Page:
‘The moon is up, and yet it is not night –
Sunset divides the sky with her’ (canto IV, stanza XXVII)
If these examples are insufficient to suggest the potency of Byron’s description as an influence on Turner’s subconscious outlook in Venice in 1840, one further instance should suffice. The picture in question was one of those he exhibited just a couple of months before setting out for Venice and is actually titled The New Moon (fig. 10). Although it seems to be a modest genre piece, with a faintly ridiculous subtitle, it is a serious mood piece, a novel genre in itself, with an over-arching theme along much the same lines as The Fighting Temeraire. For in all of these recent pictures, Turner had evoked meditative, elegiac twilight as a means of suggesting both mortality and the immensity of the cosmos.
Nevertheless, while these sentiments were surely not far from Turner’s conscious thought processes when he painted The New Moon, Venice, it is just as likely that he was simply recording what he actually saw. Using one of the online lunar calendars, it is possible to calculate that his stay in Venice at the end of August 1840 coincided with the first phase of the moon: the new moon would have appeared (clouds permitting) on the 27th, and would have reached its first quarter by the 3rd September, just after he left the city. Furthermore, it would still have been comparatively slim a few days later by the time he got to Burg Hals in Germany, more or less as he represented it rising above the ruins of that castle (Tate, D24776: TB CCLIX 211). From this evidence, we can conclude that there is an alluring combination of factual reportage and poesy in this depiction of Venice, and it is perhaps this duality that gives it a power beyond its haunting stillness.
Like many of the very finest images that Turner produced in Venice, The New Moon was put to one side by his dealer, Thomas Griffith, who retained it for himself. He may have encouraged the artist to introduce a greater degree of detail and finish to some of these Venetian scenes with the aim of selling them. Unfortunately, however, there is no contemporary account of any of these early transactions in the way there is for the sets of Swiss watercolours that Turner made to order from 1842 (including The Blue Rigi).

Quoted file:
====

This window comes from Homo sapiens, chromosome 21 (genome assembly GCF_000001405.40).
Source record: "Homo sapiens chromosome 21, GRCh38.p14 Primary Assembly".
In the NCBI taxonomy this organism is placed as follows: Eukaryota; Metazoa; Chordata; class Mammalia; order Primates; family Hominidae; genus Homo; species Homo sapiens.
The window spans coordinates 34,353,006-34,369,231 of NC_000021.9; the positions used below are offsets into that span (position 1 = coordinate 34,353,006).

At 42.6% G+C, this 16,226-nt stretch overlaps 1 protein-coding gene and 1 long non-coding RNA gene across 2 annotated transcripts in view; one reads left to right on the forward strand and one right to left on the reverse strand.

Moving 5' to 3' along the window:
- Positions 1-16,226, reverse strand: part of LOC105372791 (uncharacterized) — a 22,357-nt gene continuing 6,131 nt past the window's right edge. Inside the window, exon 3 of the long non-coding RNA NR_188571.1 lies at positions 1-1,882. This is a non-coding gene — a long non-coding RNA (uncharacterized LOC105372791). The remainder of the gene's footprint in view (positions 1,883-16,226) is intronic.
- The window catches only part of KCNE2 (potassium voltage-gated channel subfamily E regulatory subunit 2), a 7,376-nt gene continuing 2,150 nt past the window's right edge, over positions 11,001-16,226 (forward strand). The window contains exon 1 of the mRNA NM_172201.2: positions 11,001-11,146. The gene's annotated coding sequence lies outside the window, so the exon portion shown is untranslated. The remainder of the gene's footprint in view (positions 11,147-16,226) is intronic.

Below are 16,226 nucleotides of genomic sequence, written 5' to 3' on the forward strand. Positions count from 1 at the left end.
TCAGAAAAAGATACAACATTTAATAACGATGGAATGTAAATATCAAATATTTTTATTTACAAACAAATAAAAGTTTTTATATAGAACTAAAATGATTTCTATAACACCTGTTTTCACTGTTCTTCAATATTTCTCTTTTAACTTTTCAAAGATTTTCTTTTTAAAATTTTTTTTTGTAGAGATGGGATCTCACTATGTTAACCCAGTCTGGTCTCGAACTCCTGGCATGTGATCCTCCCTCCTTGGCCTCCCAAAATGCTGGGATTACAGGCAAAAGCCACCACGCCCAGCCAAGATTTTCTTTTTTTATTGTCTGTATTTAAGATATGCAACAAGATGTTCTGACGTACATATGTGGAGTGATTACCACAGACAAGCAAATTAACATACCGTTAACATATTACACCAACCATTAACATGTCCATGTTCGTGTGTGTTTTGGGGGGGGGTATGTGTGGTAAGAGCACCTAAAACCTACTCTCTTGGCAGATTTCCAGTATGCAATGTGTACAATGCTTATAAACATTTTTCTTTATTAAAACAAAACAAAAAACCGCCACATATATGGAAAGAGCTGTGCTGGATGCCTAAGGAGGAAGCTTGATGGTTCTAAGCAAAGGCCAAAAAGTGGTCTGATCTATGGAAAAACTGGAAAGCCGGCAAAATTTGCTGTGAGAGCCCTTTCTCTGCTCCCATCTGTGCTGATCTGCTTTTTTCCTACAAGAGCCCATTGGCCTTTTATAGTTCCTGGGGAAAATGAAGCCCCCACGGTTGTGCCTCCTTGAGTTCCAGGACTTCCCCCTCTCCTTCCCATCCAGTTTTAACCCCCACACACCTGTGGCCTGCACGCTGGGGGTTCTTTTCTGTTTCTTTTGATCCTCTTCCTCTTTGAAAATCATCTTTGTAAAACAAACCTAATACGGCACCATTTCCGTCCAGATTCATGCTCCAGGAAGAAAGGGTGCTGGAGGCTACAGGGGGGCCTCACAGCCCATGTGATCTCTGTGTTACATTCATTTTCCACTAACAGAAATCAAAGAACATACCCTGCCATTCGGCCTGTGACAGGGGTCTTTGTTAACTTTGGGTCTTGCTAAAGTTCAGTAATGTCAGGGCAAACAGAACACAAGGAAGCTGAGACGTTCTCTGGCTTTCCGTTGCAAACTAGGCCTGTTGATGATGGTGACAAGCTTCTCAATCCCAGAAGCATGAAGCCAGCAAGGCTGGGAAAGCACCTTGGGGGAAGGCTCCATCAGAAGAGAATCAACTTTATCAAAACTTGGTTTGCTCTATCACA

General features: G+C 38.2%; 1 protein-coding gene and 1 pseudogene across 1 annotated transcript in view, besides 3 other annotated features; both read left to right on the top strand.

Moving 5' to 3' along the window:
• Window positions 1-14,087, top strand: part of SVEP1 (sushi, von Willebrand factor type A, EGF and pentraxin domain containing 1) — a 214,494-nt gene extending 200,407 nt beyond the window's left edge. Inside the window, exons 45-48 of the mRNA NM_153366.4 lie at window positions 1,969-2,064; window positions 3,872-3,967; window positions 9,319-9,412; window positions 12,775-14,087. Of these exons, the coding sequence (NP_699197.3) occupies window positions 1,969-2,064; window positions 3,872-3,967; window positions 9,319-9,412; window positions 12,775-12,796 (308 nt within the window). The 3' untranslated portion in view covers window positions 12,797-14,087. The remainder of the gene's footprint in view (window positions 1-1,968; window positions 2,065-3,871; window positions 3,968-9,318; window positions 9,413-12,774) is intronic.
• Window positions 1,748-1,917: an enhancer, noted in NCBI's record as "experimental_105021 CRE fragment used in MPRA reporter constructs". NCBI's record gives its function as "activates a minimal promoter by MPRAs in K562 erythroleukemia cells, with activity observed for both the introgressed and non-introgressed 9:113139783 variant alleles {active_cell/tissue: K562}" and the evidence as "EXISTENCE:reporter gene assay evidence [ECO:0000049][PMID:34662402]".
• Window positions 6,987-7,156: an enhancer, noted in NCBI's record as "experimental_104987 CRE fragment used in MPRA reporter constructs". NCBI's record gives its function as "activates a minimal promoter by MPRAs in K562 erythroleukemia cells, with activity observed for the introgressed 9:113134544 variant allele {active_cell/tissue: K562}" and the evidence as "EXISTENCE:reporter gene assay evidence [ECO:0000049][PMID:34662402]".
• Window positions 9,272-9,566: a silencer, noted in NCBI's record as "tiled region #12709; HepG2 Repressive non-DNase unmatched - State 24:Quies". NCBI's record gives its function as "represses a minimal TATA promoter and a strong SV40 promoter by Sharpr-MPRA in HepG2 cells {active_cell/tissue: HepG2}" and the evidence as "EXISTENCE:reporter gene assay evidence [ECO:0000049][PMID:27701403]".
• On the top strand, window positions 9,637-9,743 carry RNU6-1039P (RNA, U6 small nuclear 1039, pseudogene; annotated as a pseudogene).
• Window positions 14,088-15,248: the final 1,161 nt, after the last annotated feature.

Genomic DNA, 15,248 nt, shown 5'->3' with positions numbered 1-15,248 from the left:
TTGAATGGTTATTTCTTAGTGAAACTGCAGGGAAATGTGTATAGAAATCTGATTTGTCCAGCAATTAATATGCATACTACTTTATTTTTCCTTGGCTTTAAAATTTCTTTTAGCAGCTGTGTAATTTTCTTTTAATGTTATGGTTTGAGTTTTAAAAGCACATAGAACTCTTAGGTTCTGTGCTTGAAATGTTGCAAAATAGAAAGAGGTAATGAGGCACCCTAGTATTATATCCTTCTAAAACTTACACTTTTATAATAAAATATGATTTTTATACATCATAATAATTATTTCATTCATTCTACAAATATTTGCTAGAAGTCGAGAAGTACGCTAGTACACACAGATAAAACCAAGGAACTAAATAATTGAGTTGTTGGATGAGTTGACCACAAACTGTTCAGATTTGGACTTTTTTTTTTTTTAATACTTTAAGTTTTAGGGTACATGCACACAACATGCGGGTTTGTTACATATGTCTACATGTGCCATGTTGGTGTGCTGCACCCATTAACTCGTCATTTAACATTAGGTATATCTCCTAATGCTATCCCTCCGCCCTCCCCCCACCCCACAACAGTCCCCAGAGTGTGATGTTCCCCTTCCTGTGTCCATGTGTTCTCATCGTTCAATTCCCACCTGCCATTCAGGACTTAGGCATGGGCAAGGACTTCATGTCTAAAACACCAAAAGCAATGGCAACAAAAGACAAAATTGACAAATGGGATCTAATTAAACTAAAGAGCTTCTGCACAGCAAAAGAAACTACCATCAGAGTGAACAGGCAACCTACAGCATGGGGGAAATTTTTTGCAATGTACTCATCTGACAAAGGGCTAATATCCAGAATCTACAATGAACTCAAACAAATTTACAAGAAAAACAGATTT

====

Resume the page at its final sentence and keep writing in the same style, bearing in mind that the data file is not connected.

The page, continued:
Looking at the watercolours from the 1840 trip to Venice, we have the benefit of hindsight and appreciate them as the last he would make there. Turner himself was not so far sighted: he lived and worked in the moment, and poured into them his intoxication with the city at the peak of his mature powers. But had all gone according to plan, he would have returned to Venice in 1845 to delight once again in the azure sky above the Lagoon. By then he was undoubtedly aware that his time was passing, and he might even have characterised himself (like Byron’s Childe Harold) as ‘A ruin amidst ruins’. Indeed this proved to be the problem: his health failed him that summer and a further trip was no longer possible. Instead he was left with his memories, and his watercolours, as he painted his two final pictures of Venice for the 1846 exhibition.
Barely a decade after his death Turner’s watercolours of Venice had begun to be as much as admired as any of the oil paintings of the city he had shown during his lifetime. John Ruskin had selected some of the finest watercolours from the roll sketchbook in the Turner Bequest for the displays he created for the National Gallery; and by 1861 he had divided his own group of Turner watercolours, including six views of Venice, between the university museums in Oxford and Cambridge. The ease of access to these three groups of watercolours ensured that the Venetian aspect of Turner’s work cast a potent spell on subsequent generations of art students, many of whom attempted to recreate the images for themselves.
One of those who came to London and was captivated by Turner’s watercolours, above almost anything else that he saw, was Claude Monet. During his spell of exile in 1870-1, he is known to have studied all the Turners available, enthusing subsequently about the use of colour. Indeed, his deeply-felt delight in the watercolours was something that Henri Matisse later claimed he was able to discern in the construction of Monet’s paintings.
In 1908 Monet eventually succumbed to the lure of Venice, following Turner’s example by staying near the mouth of the Grand Canal (ironically in the hotel now called the Hotel Europa e Regina, but which was then the Grand Hotel Britannia). It is not really surprisingly that it took him a while to find his own way in Venice, haunted as it was for him by the images of other artists, and especially those of Turner. His depictions of palaces are arguably his most novel contribution to the stock of Venetian view-making. But just as appealing are the canvases he painted that capture the glowing iridescent colours of sunset, fusing his own experience with everything he admired in Turner (fig. 11).